Best Story of the Week…February 25th

5:45 A.M.

I’m heading towards the Park when I see a newspaper delivery man I bump into most mornings.

“Good morning,” I said, same as every day, and same as every day, he doesn’t respond.

So me, being a little on edge say, “Wouldn’t it be nicer to start your day with a bit more cheer? Must you be so rude?”

He ignores me, getting back into his van.

A doorman who witnesses the exchange, or lack of, said, “Just so you know, he’s mute. He doesn’t talk at all.”

Wow, did that stop me in my tracks, no pun intended.

“I had no idea,” I said, “no wonder he never answers me.”

“All we know is, he shows up every day, rain or shine,” said the doorman, “and another delivery guy said it happened when he was a kid, if I remember right, in Somalia, hurt by a family member that did somethin’ to his vocal cords.”

Being someone who knows all about abuse and having a disability, starts to cry.

“Sorry Miss (he called me Miss, vanity never far), didn’t mean to upset ya.”

“No, it’s okay,” I said, properly ashamed, “but I just learned a lesson I hope to get this time.”

“What lesson is that, if ya don’t mind tellin’ me?”

“That we truly, though we smugly think so, don’t really know anything.”

I accept the paper towel he hands me to blow my now, unmasked nose, no longer out of joint, just red and humbled.


About Susannah Bianchi

I'm just a girl who likes to write slightly on slant. I've had a career in fashion, dabbled in film and to be honest, I don't like talking about myself. Now my posts are another matter so I will let them speak for themselves. My eBooks, A New York Diary, Model Behavior: Friends For Life and Notes From A Working Cat can be found on Thanks.
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51 Responses to Best Story of the Week…February 25th

  1. skinnyuz2b says:

    This is a very humbling piece, Susannah. I think you should find out how to say Good Morning in sign language. My oldest daughter is completing her master’s program for occupational therapy. She plans on learning sign language. It’d be great if they offered it in school, along with French and Spanish.

    Liked by 2 people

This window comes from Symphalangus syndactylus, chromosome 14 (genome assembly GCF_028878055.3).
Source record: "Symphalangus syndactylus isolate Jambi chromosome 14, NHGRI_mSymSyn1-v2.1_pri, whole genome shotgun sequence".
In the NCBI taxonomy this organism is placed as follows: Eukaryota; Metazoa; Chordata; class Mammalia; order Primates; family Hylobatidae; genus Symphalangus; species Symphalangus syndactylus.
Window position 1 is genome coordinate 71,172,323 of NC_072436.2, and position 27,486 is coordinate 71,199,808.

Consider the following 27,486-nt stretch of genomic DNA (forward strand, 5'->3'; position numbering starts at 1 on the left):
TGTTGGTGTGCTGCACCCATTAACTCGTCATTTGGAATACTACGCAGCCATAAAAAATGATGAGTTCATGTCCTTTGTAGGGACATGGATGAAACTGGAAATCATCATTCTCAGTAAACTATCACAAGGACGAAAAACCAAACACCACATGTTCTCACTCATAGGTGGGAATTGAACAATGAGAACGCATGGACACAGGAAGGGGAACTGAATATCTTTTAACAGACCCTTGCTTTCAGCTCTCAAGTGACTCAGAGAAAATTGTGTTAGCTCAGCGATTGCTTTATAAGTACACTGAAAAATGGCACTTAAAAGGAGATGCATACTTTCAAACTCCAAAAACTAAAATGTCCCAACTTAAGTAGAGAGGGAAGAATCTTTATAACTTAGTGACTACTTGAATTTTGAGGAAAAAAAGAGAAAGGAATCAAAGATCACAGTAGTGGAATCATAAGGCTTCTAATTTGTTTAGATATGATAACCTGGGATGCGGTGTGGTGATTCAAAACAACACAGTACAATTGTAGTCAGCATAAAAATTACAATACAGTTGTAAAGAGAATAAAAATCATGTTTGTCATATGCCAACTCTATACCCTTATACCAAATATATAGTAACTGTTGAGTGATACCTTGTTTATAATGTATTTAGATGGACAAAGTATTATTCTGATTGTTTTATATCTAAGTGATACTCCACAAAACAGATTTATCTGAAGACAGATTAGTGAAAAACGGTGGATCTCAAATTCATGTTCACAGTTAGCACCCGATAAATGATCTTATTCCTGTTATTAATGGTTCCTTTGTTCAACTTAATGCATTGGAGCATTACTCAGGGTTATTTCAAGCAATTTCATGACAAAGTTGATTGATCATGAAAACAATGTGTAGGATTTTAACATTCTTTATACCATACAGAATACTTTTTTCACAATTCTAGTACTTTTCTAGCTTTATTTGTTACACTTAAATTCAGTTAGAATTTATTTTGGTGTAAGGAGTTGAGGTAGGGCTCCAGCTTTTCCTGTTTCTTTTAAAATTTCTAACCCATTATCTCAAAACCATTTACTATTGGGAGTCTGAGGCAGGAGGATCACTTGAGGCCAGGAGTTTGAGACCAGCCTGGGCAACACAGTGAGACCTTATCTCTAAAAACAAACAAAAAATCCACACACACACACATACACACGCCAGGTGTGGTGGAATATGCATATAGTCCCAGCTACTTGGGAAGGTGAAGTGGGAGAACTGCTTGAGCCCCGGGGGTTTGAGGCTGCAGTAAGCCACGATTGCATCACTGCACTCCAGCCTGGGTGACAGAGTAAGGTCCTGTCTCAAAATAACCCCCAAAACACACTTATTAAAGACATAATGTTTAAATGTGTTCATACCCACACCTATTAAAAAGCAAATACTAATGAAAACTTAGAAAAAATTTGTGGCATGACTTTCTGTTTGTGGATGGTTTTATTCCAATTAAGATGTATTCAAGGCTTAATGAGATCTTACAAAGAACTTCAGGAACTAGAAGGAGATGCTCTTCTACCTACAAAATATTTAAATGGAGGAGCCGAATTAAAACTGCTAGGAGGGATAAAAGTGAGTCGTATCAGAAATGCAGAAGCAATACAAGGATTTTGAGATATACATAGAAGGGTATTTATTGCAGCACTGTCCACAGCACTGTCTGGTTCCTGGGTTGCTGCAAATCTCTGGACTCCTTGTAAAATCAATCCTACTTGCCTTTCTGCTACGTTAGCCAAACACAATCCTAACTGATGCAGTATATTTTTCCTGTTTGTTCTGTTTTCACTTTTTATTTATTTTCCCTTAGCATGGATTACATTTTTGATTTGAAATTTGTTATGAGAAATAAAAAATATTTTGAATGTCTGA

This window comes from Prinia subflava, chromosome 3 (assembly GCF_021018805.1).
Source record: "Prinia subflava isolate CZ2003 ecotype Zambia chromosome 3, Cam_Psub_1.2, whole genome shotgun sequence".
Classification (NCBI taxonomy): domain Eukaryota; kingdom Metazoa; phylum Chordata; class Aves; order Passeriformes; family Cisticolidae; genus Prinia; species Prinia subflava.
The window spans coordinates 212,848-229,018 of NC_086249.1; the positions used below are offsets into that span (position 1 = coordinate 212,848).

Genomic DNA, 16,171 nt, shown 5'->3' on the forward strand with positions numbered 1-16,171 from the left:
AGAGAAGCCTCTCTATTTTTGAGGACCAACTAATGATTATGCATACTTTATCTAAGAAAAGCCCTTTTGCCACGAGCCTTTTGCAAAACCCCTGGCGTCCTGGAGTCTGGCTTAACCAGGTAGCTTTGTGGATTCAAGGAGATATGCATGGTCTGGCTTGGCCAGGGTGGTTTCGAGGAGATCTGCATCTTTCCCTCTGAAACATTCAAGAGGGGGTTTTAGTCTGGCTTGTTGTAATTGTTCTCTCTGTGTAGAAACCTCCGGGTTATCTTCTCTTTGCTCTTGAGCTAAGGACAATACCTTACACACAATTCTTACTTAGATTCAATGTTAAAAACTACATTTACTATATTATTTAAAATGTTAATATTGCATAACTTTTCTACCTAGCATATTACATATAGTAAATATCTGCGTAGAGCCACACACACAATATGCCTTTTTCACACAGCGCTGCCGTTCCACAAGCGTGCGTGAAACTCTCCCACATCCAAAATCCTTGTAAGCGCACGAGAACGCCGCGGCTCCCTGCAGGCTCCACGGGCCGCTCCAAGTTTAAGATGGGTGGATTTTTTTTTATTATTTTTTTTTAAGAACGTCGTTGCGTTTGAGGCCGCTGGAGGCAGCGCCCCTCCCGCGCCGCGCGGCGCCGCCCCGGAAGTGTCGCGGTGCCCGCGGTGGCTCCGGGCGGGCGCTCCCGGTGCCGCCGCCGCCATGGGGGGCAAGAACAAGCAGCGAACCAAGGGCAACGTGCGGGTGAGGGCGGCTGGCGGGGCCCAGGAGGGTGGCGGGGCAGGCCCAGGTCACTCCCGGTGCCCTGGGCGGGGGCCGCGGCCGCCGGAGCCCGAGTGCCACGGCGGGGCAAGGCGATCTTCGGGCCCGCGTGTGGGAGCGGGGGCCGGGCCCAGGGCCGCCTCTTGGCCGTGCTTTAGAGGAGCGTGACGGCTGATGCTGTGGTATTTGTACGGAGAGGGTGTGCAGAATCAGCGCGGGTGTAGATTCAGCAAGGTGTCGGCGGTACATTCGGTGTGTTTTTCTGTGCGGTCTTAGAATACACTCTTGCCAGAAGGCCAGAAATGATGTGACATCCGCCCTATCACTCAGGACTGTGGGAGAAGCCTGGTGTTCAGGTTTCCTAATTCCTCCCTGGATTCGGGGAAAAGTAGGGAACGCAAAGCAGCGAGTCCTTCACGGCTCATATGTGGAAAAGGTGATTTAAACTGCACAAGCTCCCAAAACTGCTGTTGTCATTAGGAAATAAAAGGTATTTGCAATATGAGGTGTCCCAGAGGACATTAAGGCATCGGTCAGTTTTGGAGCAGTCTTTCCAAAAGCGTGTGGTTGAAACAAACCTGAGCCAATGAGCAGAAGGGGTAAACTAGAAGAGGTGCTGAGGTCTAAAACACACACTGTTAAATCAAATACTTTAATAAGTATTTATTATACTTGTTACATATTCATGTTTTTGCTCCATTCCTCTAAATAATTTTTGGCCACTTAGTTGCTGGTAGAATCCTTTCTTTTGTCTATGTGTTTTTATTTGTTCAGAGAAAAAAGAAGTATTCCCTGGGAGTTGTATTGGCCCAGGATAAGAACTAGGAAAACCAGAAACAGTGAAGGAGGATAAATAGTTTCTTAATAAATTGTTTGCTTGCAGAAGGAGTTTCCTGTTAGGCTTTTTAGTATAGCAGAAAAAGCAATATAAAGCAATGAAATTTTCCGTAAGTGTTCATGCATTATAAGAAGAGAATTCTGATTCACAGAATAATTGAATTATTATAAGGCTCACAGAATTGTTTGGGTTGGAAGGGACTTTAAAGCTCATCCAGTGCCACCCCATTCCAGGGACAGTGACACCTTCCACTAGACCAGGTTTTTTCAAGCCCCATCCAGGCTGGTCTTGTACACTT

2. robprice59 says:

    They say “don’t judge a man ’til you’ve walked a mile in his shoes”. But I’m sure I would have made the same mistake as you. My toes are curling at the thought.

    Liked by 1 person

    • I’m a chronic cheerful early morning person. Could grate on you if you’re not, but I usually can turn the crankiest around if I persist, but this, shall we say, was a horse of a completely different color. Made me rethink my good intentions.

      Liked by 1 person

      • robprice59 says:

        Don’t be too hard on yourself. It’s an easy mistake to make. And I can’t help but wonder if he could do more to help the situation.

        Liked by 1 person

      • It’s hard to tell people you need some extra patience. I’ve had people be so rude to me that I too, don’t always say hey, I can’t hear you. It’s the way of the world these days. No one cares. I of course, now that I know, would do whatever I could for this fella but, that comes from my own personal challenges. Thanks. Have a nice weekend.

        Liked by 1 person

  3. Goodness. This is a pure lesson in humility. You are very brave to share it.

    Liked by 1 person

  4. Dale says:

    That would make anyone stop in their tracks.
    You just keep on telling him good morning with your cheerful smile and maybe one day, he will smile back…

    Liked by 1 person

  5. kingmidget says:

    My son’s girlfriend frequently posts things about how we really don’t know each other’s story. She suffers from anxiety and so it frequently has to do with how people hide those types of things from others. But it could also apply to the newspaper delivery guy. Or many others.

    Because of what she posts, I try really hard not to make assumptions about people I come across. Not always successfully, but still .. I try.

    Liked by 1 person

    • If we all tried, think how things would change. More hearts would open, compassion that let’s face it, is down a few quarts, might flow, like root beer. 🙂